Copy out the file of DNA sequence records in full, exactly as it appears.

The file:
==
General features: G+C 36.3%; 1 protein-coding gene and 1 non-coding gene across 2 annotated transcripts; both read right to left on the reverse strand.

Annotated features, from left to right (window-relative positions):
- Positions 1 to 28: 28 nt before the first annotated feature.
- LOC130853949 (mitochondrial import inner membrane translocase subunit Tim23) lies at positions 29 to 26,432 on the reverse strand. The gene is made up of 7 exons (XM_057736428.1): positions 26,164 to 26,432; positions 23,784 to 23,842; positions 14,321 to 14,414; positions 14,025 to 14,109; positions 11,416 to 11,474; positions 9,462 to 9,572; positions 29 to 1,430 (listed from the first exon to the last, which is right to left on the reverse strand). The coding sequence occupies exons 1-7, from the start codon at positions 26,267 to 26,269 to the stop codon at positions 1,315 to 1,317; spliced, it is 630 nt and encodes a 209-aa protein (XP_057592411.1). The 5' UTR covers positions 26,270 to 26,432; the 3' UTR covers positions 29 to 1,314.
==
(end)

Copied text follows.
General features: G+C 36.3%; 1 protein-coding gene and 1 non-coding gene across 2 annotated transcripts; both read right to left on the reverse strand.

Annotated features, from left to right (window-relative positions):
- Positions 1 to 28: 28 nt before the first annotated feature.
- LOC130853949 (mitochondrial import inner membrane translocase subunit Tim23) lies at positions 29 to 26,432 on the reverse strand. The gene is made up of 7 exons (XM_057736428.1): positions 26,164 to 26,432; positions 23,784 to 23,842; positions 14,321 to 14,414; positions 14,025 to 14,109; positions 11,416 to 11,474; positions 9,462 to 9,572; positions 29 to 1,430 (listed from the first exon to the last, which is right to left on the reverse strand). The coding sequence occupies exons 1-7, from the start codon at positions 26,267 to 26,269 to the stop codon at positions 1,315 to 1,317; spliced, it is 630 nt and encodes a 209-aa protein (XP_057592411.1). The 5' UTR covers positions 26,270 to 26,432; the 3' UTR covers positions 29 to 1,314.